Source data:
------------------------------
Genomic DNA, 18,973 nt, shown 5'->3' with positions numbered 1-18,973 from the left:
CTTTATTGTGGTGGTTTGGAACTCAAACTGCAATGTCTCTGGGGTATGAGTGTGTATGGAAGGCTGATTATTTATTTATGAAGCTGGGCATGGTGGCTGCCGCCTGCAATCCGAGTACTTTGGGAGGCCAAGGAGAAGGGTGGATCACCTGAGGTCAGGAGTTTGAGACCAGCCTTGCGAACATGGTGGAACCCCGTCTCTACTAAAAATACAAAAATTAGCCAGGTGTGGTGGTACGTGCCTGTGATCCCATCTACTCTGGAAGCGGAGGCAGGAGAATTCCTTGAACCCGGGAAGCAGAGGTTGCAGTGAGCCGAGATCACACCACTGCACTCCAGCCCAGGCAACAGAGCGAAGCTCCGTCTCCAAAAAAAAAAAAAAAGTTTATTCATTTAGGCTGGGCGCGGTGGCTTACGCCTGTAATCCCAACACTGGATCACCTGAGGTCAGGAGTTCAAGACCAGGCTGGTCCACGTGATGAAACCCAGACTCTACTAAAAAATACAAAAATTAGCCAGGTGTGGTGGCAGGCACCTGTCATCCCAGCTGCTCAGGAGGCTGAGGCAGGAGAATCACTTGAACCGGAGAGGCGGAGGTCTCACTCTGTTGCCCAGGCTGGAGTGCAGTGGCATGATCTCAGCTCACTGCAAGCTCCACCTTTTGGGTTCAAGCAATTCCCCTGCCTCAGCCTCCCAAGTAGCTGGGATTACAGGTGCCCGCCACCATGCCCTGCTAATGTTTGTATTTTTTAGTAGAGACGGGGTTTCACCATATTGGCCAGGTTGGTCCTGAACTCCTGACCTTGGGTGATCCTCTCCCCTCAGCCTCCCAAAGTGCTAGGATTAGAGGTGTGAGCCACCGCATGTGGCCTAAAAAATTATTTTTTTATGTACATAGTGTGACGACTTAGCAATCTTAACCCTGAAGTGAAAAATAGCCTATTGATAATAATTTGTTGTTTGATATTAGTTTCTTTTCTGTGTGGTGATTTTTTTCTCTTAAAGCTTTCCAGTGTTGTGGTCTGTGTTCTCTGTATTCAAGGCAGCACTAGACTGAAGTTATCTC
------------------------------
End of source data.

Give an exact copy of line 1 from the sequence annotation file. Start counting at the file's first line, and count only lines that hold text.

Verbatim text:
Genomic DNA, 18,973 nt, shown 5'->3' with positions numbered 1-18,973 from the left: